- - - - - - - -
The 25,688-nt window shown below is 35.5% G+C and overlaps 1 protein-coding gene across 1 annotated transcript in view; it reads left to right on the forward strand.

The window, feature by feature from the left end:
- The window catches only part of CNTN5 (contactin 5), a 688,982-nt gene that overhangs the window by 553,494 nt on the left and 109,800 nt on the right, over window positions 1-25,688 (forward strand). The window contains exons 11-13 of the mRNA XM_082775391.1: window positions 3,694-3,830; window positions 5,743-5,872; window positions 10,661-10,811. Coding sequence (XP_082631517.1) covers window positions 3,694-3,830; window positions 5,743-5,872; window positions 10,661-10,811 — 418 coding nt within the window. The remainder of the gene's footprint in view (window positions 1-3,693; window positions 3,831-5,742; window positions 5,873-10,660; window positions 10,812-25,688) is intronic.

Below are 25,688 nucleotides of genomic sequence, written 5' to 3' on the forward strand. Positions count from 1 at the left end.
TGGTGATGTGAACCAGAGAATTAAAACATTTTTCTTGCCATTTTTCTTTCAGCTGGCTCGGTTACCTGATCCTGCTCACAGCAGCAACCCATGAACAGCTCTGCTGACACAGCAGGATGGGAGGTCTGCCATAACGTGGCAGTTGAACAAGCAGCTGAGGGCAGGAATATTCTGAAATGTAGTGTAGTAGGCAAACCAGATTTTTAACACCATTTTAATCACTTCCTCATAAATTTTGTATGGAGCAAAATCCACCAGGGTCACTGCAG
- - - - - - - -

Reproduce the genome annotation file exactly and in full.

The 25,688-nt window shown below is 35.5% G+C and overlaps 1 protein-coding gene across 1 annotated transcript in view; it reads left to right on the forward strand.

The window, feature by feature from the left end:
- The window catches only part of CNTN5 (contactin 5), a 688,982-nt gene that overhangs the window by 553,494 nt on the left and 109,800 nt on the right, over window positions 1-25,688 (forward strand). The window contains exons 11-13 of the mRNA XM_082775391.1: window positions 3,694-3,830; window positions 5,743-5,872; window positions 10,661-10,811. Coding sequence (XP_082631517.1) covers window positions 3,694-3,830; window positions 5,743-5,872; window positions 10,661-10,811 — 418 coding nt within the window. The remainder of the gene's footprint in view (window positions 1-3,693; window positions 3,831-5,742; window positions 5,873-10,660; window positions 10,812-25,688) is intronic.

Below are 25,688 nucleotides of genomic sequence, written 5' to 3' on the forward strand. Positions count from 1 at the left end.
TGGTGATGTGAACCAGAGAATTAAAACATTTTTCTTGCCATTTTTCTTTCAGCTGGCTCGGTTACCTGATCCTGCTCACAGCAGCAACCCATGAACAGCTCTGCTGACACAGCAGGATGGGAGGTCTGCCATAACGTGGCAGTTGAACAAGCAGCTGAGGGCAGGAATATTCTGAAATGTAGTGTAGTAGGCAAACCAGATTTTTAACACCATTTTAATCACTTCCTCATAAATTTTGTATGGAGCAAAATCCACCAGGGTCACTGCAG